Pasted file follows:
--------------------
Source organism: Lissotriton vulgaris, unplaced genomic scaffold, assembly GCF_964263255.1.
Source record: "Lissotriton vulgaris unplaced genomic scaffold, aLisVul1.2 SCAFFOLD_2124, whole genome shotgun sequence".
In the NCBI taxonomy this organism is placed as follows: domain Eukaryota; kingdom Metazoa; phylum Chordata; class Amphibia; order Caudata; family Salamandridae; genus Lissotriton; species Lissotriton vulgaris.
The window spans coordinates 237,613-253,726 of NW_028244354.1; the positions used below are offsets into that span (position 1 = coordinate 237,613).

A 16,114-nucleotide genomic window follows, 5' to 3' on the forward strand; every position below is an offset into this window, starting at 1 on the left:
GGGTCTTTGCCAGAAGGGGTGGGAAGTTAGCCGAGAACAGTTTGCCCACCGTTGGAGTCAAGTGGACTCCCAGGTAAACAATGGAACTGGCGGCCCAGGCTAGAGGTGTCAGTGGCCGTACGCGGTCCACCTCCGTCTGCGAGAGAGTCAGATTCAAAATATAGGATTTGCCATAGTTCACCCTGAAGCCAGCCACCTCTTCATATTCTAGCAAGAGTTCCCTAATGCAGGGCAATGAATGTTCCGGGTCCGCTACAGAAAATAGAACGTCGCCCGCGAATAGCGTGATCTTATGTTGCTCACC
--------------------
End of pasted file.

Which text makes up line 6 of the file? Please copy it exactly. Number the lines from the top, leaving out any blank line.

GGGTCTTTGCCAGAAGGGGTGGGAAGTTAGCCGAGAACAGTTTGCCCACCGTTGGAGTCAAGTGGACTCCCAGGTAAACAATGGAACTGGCGGCCCAGGCTAGAGGTGTCAGTGGCCGTACGCGGTCCACCTCCGTCTGCGAGAGAGTCAGATTCAAAATATAGGATTTGCCATAGTTCACCCTGAAGCCAGCCACCTCTTCATATTCTAGCAAGAGTTCCCTAATGCAGGGCAATGAATGTTCCGGGTCCGCTACAGAAAATAGAACGTCGCCCGCGAATAGCGTGATCTTATGTTGCTCACC